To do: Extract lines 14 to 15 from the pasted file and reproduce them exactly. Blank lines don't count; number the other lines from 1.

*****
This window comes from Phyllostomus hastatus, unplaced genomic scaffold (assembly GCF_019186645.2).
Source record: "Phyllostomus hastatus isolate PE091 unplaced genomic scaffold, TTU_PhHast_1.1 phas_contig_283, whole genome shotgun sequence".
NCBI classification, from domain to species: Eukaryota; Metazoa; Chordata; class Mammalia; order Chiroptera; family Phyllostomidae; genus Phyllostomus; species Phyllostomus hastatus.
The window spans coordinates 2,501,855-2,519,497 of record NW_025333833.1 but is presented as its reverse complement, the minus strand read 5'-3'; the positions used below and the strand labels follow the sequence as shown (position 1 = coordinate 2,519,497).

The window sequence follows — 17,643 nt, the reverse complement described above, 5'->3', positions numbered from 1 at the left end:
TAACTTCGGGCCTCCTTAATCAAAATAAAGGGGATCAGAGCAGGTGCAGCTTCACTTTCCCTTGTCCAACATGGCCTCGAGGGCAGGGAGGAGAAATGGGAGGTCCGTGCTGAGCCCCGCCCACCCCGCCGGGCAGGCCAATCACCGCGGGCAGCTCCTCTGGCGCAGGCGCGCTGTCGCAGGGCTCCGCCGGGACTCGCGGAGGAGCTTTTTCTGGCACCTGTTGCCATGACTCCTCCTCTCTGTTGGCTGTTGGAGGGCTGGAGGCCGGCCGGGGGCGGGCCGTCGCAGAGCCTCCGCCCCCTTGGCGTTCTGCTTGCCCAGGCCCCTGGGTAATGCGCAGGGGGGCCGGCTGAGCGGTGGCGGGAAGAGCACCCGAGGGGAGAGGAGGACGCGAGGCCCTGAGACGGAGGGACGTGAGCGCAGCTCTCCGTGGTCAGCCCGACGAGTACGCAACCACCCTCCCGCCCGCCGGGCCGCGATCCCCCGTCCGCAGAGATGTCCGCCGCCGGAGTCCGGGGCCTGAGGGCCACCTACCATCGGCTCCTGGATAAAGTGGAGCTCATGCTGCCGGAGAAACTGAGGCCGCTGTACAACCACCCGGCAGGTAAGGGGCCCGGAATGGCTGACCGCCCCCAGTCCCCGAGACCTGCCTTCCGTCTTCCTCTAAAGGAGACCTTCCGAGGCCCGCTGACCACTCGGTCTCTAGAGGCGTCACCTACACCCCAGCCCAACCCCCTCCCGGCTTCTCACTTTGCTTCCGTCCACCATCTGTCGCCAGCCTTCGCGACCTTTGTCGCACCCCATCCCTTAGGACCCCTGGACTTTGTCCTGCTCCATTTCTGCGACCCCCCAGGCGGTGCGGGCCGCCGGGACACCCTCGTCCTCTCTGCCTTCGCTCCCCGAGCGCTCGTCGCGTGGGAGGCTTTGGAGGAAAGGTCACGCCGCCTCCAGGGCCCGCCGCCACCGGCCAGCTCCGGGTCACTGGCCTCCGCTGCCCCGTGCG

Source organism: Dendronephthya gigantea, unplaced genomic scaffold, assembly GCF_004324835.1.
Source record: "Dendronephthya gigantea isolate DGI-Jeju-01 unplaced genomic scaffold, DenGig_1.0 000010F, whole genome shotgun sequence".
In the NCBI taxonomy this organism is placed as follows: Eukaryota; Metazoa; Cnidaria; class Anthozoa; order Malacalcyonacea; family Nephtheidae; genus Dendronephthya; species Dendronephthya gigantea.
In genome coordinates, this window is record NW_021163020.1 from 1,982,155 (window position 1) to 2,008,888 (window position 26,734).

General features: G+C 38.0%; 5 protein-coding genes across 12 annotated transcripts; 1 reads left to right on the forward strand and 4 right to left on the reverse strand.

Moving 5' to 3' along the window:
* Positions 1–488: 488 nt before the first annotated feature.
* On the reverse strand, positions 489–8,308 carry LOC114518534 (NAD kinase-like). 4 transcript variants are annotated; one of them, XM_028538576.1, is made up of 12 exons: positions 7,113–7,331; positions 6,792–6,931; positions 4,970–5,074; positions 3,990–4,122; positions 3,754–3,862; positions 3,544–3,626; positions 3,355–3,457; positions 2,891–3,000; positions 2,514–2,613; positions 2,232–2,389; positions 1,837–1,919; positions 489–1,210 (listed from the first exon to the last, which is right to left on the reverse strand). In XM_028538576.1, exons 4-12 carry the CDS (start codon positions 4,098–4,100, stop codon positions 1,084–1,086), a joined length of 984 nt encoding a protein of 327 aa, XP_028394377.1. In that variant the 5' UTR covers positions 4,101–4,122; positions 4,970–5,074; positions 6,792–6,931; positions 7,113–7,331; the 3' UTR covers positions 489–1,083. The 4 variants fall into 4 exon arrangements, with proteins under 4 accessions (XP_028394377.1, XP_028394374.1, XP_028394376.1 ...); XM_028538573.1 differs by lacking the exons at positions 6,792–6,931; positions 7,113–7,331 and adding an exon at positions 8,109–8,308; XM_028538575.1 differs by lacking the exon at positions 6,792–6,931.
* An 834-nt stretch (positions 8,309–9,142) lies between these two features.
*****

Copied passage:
* On the reverse strand, positions 489–8,308 carry LOC114518534 (NAD kinase-like). 4 transcript variants are annotated; one of them, XM_028538576.1, is made up of 12 exons: positions 7,113–7,331; positions 6,792–6,931; positions 4,970–5,074; positions 3,990–4,122; positions 3,754–3,862; positions 3,544–3,626; positions 3,355–3,457; positions 2,891–3,000; positions 2,514–2,613; positions 2,232–2,389; positions 1,837–1,919; positions 489–1,210 (listed from the first exon to the last, which is right to left on the reverse strand). In XM_028538576.1, exons 4-12 carry the CDS (start codon positions 4,098–4,100, stop codon positions 1,084–1,086), a joined length of 984 nt encoding a protein of 327 aa, XP_028394377.1. In that variant the 5' UTR covers positions 4,101–4,122; positions 4,970–5,074; positions 6,792–6,931; positions 7,113–7,331; the 3' UTR covers positions 489–1,083. The 4 variants fall into 4 exon arrangements, with proteins under 4 accessions (XP_028394377.1, XP_028394374.1, XP_028394376.1 ...); XM_028538573.1 differs by lacking the exons at positions 6,792–6,931; positions 7,113–7,331 and adding an exon at positions 8,109–8,308; XM_028538575.1 differs by lacking the exon at positions 6,792–6,931.
* An 834-nt stretch (positions 8,309–9,142) lies between these two features.